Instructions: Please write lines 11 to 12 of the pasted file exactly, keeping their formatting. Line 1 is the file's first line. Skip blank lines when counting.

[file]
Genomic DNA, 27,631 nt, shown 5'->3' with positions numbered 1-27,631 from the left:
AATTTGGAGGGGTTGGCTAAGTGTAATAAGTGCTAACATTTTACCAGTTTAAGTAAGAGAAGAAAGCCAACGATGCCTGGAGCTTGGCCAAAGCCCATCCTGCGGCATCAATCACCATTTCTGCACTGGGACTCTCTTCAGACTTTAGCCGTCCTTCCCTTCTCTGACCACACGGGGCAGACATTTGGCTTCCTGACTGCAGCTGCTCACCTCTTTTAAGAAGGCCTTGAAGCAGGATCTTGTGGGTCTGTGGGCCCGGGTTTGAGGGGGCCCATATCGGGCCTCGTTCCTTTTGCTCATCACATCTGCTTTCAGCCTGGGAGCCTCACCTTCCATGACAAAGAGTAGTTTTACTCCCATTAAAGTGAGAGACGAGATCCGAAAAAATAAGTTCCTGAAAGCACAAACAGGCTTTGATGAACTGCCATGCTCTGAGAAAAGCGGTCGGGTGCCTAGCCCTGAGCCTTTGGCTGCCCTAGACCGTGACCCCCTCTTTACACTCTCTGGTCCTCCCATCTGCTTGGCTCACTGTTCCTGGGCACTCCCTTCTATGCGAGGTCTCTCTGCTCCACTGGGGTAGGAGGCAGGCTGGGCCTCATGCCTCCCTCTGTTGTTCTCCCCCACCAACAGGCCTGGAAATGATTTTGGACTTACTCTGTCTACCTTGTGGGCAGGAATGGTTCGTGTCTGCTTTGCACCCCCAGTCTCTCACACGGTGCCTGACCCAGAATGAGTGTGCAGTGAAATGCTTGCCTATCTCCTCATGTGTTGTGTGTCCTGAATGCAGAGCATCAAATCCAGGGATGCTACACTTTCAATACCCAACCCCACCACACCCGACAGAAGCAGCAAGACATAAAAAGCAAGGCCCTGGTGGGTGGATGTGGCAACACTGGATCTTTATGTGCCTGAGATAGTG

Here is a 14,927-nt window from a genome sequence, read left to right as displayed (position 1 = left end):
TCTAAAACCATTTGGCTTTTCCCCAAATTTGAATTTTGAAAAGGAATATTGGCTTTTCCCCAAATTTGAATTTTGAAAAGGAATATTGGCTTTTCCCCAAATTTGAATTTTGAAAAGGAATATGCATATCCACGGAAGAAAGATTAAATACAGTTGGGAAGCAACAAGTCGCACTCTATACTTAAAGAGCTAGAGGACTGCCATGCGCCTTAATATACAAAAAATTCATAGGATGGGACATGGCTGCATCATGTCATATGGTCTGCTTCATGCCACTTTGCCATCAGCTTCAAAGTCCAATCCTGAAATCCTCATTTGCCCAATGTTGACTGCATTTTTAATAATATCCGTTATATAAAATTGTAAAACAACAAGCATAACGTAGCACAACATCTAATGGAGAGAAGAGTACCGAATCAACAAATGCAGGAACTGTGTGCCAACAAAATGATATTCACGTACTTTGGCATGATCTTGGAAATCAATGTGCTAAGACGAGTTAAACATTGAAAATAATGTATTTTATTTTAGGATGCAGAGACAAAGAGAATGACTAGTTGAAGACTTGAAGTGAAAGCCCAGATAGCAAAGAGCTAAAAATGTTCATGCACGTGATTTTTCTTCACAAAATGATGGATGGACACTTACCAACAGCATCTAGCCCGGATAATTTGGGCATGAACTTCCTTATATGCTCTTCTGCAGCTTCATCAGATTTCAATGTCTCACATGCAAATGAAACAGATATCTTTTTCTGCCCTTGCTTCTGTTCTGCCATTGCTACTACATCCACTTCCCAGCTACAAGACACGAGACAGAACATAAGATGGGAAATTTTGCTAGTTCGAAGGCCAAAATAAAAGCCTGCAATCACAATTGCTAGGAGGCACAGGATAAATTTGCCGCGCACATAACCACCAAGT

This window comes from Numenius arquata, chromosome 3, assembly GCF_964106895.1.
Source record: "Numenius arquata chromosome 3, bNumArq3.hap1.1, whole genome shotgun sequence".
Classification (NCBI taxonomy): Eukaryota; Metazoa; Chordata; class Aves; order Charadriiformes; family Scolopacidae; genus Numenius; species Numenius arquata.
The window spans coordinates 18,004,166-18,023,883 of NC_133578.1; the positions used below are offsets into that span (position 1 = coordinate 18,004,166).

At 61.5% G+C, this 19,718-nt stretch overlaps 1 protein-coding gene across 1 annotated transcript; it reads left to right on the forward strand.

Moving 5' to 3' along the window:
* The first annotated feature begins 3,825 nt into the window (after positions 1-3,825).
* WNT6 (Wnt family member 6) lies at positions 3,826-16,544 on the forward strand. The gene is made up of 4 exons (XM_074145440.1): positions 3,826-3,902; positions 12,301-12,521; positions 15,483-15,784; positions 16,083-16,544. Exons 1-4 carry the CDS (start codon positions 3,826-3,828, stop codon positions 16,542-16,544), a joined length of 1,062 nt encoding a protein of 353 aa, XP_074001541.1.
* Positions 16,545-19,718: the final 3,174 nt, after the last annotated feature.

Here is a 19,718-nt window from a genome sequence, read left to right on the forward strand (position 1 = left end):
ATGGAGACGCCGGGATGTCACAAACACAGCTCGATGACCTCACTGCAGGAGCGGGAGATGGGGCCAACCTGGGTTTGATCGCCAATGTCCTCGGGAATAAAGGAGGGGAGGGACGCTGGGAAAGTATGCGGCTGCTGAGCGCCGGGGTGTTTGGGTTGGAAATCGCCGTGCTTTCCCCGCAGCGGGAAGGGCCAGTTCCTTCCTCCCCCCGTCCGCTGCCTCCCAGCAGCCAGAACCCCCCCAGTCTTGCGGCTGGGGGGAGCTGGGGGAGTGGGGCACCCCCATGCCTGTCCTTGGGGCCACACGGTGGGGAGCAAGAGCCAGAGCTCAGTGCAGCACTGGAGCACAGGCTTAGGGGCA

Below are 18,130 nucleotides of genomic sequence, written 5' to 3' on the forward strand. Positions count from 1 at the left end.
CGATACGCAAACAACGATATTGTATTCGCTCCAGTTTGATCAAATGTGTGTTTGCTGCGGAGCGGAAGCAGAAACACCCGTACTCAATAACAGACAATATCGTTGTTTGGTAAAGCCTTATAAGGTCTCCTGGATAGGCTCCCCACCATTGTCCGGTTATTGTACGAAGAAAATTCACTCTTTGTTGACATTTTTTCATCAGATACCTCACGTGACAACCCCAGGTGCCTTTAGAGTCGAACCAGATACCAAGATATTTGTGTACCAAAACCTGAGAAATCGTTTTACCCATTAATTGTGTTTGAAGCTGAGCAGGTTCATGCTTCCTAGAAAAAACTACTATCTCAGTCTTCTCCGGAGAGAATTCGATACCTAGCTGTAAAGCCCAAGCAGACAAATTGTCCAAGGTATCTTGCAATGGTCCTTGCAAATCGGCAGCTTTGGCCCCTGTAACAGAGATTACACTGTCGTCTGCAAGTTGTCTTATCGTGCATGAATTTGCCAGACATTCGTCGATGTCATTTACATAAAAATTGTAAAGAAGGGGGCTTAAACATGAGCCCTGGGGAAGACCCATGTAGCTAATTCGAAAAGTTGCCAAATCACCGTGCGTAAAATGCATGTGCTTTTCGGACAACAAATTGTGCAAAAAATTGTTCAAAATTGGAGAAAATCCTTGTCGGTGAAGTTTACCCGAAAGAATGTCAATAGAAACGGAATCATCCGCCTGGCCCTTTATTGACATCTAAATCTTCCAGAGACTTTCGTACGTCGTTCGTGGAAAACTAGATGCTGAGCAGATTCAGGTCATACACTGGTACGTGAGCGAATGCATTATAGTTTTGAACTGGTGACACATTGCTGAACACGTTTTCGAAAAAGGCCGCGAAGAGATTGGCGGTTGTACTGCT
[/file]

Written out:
* The first annotated feature begins 3,825 nt into the window (after positions 1-3,825).
* WNT6 (Wnt family member 6) lies at positions 3,826-16,544 on the forward strand. The gene is made up of 4 exons (XM_074145440.1): positions 3,826-3,902; positions 12,301-12,521; positions 15,483-15,784; positions 16,083-16,544. Exons 1-4 carry the CDS (start codon positions 3,826-3,828, stop codon positions 16,542-16,544), a joined length of 1,062 nt encoding a protein of 353 aa, XP_074001541.1.